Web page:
But she knew it meant that I would probably expect to have a career, and that a career is incompatible with looking after a man and children as men and children most like to be looked after. What if this career took me to America, say, and my future, putative husband's career kept him in London? Who would give way? And who would make the house into a home and take time off when the children were sick? Whatever the solutions, they might very well make me unhappy. Or at the very least, exhausted.
My mother'sfears have proved well founded, not just for me, but for a whole generation of women. And for men too, who grew up seeing their fathers lavishly tended by their mothers, but know they can't expect the same of their own wives (while still, in some secret part of themselves, wishing that they could).
At the Conservative party conference, minister after minister seemed to be hammering home the message that we must bring back the happy nuclear family. But 65 per cent of women aged between 16 and 59 now work, most of them full-time. Of the million jobs which will be created between now and 2000, 90 per cent will be for women, the Department of Emloyment says. As a result, vast new areas of conflict have opened up in the home.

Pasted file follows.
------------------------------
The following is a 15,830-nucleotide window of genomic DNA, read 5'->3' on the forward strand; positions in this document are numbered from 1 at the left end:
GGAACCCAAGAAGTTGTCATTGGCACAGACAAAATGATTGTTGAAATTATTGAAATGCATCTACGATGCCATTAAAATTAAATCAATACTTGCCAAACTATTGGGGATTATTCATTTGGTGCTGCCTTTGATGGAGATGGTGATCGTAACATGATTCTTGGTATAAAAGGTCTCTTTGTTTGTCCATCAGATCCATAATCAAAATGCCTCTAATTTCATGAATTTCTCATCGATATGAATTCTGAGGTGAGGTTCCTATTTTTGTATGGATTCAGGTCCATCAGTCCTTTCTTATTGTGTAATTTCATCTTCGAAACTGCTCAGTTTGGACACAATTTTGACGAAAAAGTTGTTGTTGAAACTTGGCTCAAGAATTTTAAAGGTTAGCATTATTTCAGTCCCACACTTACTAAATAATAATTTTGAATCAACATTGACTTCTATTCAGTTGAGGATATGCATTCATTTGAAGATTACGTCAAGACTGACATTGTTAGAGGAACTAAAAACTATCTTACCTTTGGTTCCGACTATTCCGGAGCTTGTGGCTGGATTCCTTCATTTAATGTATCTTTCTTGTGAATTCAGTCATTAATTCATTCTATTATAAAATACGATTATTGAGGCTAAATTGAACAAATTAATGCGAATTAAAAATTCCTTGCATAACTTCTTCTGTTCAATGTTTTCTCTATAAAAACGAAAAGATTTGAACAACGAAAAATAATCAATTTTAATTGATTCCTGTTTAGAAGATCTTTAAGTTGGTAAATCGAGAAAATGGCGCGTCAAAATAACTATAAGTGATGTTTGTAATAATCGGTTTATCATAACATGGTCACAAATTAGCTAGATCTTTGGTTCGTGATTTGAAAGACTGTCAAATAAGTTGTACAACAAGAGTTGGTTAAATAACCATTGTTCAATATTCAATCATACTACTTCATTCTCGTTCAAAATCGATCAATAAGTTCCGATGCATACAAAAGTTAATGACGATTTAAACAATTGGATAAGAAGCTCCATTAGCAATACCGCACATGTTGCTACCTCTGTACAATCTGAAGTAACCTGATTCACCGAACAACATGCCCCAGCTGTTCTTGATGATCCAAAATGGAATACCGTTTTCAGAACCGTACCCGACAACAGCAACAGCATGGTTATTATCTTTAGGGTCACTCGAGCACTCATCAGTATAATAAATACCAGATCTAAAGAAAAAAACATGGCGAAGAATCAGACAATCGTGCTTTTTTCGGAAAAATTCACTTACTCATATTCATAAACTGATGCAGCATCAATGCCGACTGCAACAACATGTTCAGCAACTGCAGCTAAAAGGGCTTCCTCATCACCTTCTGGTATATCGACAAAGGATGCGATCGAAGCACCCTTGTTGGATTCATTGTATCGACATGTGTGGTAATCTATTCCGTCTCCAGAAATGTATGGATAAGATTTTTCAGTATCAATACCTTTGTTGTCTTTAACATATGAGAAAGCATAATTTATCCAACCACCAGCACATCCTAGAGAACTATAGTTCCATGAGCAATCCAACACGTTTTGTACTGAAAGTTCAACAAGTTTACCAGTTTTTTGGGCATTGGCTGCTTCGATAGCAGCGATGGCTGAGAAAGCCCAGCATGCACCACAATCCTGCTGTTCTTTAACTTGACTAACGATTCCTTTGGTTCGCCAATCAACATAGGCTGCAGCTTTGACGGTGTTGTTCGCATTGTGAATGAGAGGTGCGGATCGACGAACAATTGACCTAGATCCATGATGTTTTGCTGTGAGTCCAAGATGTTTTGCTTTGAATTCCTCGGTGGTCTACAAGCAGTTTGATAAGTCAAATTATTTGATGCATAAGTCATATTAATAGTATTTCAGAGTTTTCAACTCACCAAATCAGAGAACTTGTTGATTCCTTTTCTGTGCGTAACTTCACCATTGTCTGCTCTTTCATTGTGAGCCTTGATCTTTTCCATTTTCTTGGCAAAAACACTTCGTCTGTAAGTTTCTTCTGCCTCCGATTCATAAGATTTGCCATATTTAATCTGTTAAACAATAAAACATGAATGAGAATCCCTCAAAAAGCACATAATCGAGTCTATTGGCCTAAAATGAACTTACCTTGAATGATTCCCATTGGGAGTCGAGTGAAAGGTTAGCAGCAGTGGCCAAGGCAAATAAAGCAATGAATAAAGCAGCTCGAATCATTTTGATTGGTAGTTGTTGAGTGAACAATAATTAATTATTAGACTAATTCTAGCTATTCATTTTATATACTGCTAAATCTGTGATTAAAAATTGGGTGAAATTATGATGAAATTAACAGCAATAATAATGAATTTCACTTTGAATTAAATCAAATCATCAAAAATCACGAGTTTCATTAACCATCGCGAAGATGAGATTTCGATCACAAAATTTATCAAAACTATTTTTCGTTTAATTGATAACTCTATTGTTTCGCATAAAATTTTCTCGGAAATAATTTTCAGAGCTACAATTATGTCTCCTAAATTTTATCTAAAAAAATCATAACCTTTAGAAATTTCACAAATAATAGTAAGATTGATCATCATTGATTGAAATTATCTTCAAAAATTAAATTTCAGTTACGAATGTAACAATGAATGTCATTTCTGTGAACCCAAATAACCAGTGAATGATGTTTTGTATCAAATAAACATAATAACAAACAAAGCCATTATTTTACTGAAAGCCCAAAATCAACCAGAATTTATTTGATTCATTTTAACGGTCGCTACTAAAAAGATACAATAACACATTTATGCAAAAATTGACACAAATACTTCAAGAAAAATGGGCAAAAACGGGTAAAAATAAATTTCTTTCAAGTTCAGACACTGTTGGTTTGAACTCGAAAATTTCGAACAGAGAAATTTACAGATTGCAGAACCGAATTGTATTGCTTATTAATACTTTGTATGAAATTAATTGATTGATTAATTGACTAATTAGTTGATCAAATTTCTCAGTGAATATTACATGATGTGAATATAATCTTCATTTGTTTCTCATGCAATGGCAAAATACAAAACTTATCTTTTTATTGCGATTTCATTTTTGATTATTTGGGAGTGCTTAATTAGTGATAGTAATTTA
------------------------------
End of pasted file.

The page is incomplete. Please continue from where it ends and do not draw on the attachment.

Cary Cooper, professor of organisational psychology at Manchester, points out in his new book, The Workplace Revolution (written with Suzan Lewis), that many women have joined organisations in which 'long hours are equated with commitment, although there is no evidence that long hours increase productivity.'
Many women feel uncomfortable at joining in this boys' game, with its rules set by and for men who have massive domestic backup. They worry about whether it leaves them time and energy to be proper women. 'I feel a responsibility to be a good wife in the traditional sense,' says Gillian Roberts, who left accountants Ernst and Young for another accountancy job when she had a baby, as she was working a 70 hour week and being expected to be away much of the time.